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Meet Boston College, which is 50 percent great and 50 percent awful

Joshua S. Kelly-USA TODAY Sports

Remember those years late in the Chuck Amato era when NC State had outstanding defenses but didn't really accomplish much as a program because the offense and quarterback play were iffy? Those were some bummer years. It's painful to think about the could-have-beens when you have an elite unit. The 2005 team managed to get to a bowl game but even then it felt like a disappointment.

Those are the emotions Boston College fans are having to go though in 2015, and while the cases are similar, BC is taking the sorrow of mismatched units to a new extreme.

The Eagles had a solid offense in 2014 with Tyler Murphy under center; Murphy wasn't a great passer, but he was good enough to make opponents respect that aspect of his game, and he was a fantastic runner. The Eagles adjusted their scheme around him beautifully, and the result was an offense that put up more than 250 yards rushing per game.

But Murphy is gone, and BC had to replace its entire offensive line, and so here we are:

BC Offense Off. S&P+ national rank Yds/Play
(national rank)
(national rank)
Yds/Pass Att.
(national rank)
2015 123
4.4 (125) 3.8 (99) 5.6 (117)
2014 46 5.7 (61) 5.2 (25) 6.9 (72)

Off a cliff she goes! Whew, man, it's tough to look at some of these numbers. Boston College is averaging only 3.7 yards per play against FBS teams, and in conference games that number is 3.6. The Eagles haven't cracked 5.0 yards per play or 350 total yards of offense against any FBS opponent this season. They are averaging a hair over 18 points per game and haven't scored more than 17 against an FBS team. There's more but you get it.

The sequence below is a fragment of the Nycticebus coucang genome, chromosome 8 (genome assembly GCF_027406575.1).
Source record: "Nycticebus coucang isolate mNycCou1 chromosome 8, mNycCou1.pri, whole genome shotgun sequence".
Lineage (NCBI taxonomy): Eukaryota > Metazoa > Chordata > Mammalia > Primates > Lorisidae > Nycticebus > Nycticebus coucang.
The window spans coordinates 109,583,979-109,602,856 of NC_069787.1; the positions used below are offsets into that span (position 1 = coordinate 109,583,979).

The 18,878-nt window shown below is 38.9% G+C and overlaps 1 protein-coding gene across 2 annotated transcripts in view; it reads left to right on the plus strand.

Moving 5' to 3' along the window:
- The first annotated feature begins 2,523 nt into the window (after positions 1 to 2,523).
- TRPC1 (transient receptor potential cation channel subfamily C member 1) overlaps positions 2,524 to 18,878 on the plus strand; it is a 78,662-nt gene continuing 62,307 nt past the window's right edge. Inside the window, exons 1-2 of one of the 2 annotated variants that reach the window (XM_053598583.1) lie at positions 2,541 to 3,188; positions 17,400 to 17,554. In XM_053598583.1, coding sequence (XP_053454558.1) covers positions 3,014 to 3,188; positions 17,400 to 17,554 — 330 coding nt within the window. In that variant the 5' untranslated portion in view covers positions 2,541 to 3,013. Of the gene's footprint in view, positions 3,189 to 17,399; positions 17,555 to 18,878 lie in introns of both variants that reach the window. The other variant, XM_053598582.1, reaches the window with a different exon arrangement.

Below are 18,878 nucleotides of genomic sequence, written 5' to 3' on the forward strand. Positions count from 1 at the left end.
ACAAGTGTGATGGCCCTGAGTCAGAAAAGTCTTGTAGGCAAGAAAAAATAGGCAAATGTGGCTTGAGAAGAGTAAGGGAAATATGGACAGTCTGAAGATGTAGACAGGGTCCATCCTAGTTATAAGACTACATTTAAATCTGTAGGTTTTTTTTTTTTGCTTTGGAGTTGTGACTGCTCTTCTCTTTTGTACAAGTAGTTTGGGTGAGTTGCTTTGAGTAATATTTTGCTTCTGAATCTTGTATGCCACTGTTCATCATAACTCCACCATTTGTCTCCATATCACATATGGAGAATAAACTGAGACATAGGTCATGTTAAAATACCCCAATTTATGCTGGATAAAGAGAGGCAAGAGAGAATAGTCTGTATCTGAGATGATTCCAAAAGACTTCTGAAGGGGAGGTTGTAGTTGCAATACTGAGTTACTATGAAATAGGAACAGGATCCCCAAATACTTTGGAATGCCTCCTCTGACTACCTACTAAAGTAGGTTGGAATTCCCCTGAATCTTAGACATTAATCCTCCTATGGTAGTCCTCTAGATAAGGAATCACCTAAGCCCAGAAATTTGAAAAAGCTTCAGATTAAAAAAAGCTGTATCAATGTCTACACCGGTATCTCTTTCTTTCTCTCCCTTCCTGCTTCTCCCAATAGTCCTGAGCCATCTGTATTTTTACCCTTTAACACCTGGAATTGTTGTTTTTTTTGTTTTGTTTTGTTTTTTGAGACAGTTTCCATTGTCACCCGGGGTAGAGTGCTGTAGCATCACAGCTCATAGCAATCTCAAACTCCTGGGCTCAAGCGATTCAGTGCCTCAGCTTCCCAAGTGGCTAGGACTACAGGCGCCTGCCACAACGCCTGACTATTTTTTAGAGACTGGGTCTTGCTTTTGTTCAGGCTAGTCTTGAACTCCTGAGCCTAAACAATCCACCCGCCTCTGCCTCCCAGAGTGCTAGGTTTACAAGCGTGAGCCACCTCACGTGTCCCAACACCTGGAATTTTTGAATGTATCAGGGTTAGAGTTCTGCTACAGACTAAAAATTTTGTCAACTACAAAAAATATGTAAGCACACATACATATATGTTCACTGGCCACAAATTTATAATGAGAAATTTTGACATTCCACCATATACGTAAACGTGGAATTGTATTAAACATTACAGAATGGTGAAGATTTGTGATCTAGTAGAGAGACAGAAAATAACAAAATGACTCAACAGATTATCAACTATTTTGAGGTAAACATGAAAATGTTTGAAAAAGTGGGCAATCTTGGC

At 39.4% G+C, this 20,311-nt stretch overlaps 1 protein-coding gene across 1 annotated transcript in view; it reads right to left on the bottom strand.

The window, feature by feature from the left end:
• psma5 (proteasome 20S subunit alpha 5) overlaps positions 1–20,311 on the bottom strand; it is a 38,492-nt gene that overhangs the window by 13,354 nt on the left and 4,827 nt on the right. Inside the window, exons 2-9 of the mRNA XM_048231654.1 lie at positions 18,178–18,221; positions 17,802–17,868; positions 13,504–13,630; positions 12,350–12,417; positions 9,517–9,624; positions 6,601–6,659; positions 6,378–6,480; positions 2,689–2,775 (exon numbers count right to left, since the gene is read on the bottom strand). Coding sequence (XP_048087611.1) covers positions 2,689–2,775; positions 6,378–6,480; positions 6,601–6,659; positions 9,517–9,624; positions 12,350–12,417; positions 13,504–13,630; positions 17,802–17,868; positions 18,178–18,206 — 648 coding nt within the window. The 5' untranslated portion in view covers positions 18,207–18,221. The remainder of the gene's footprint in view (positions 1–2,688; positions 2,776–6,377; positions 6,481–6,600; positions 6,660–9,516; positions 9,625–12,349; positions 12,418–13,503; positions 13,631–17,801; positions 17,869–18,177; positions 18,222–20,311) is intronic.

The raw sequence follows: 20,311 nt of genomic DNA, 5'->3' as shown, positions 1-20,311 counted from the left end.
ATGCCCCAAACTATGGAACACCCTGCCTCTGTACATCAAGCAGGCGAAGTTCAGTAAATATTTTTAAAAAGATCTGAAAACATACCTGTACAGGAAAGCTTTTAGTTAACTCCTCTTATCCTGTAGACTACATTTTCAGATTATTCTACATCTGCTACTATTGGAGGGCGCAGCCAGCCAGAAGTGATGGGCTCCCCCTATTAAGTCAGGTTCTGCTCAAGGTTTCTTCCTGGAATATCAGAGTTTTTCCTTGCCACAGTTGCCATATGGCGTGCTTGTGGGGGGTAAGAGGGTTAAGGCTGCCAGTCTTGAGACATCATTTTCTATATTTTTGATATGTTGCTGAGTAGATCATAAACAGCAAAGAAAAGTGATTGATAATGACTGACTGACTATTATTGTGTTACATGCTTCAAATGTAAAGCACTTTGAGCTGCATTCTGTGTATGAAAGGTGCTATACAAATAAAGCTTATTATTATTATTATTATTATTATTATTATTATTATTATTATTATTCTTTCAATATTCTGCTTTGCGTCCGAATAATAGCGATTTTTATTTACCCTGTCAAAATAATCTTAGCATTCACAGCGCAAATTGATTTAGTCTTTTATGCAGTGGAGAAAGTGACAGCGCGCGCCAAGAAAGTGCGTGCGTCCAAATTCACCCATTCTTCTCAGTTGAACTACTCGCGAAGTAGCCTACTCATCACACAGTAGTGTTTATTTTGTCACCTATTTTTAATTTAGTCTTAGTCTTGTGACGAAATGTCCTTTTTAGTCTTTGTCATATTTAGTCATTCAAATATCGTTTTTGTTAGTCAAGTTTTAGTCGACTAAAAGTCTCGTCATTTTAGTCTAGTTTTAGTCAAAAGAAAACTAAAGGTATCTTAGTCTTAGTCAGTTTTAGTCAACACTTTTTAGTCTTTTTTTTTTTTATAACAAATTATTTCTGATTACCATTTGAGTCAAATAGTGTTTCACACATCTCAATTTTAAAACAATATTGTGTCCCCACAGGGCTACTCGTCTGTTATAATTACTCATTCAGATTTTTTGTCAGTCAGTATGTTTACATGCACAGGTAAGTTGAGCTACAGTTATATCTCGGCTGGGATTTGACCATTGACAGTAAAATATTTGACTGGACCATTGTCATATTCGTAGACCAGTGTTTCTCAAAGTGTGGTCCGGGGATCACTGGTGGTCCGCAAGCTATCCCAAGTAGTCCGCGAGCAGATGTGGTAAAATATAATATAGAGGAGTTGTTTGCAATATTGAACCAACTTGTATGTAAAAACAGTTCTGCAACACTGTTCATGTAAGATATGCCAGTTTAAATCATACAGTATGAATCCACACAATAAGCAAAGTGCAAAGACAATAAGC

As the 2015 season has made plain, Boston College did not have an adequate replacement for Tyler Murphy lined up. The Eagles have been through four different quarterbacks--Troy Flutie, Darius Wade, Jeff Smith, John Fadule--in a vain attempt to find consistent production. Fadule, who made his debut against Virginia Tech this past weekend, is a walk-on. He will be getting more reps with the first-string offense this week, and that tells you plenty right there.

Flutie has been the most efficient of the bunch, but he is still completing less than half of his passes, and as a team, BC has completed 42% of its throws. They have six touchdown passes all season, and the team's leading receiver has a grand total of 10 catches.

Not surprisingly, BC's coaching staff has tried its best to limit the quarterbacks' exposure, as the Eagles are only throwing the ball about 20 times per game. That's fine in theory but it means they're hoping a below-average ground game can set the tone offensively. There are no right answers, merely one gamble or another, with the likelihood of a positive outcome poor in either case.

BC Defense Def. S&P+ national rank Yds Allowed/Play
(national rank)
Yds Allowed/Rush
(national rank)
Yds Allowed/Pass Att.
(national rank)
2015 2
3.7 (1) 1.9 (1) 5.9 (17)
2014 36 5.1 (30) 3.1 (6) 7.1 (69)

Here is the sorrow portion of the show, because man what a waste this is. What a terrible, terrible waste. No defense has been better on a per-play basis than Boston College's group, which has consistently and impressively stifled opponents' running games. They've held opponents under 100 yards rushing in seven of nine games, and their first two opponents--FCS schools Maine and Howard--combined to rush for 14 yards.

The Eagles rank second nationally in Havoc Rate*** at 22.7%. By this measure they also have the most disruptive front seven in the country.

(Havoc Rate, again, is: TFLs plus forced fumbles plus passes defended divided by total plays.)

Boston College has 88 tackles for loss in nine games, nearly matching the 89 TFLs this unit posted in 13 games last season. That total leads the ACC easily and includes 29 sacks, which also leads the league. Clemson is the only team to average more than five yards per play against BC. (The Tigers averaged 6.8 YPP, which might make you feel a smidge better about what they did to us.)

This defense is good in pretty much every conceivable respect, and whether you adjust for opponent or not, the numbers look great. They control the ground game. They suppress big plays. They are great at putting teams behind schedule. And on and on.

And it's all being squandered by an offense that produces like it's playing against this BC defense every Saturday.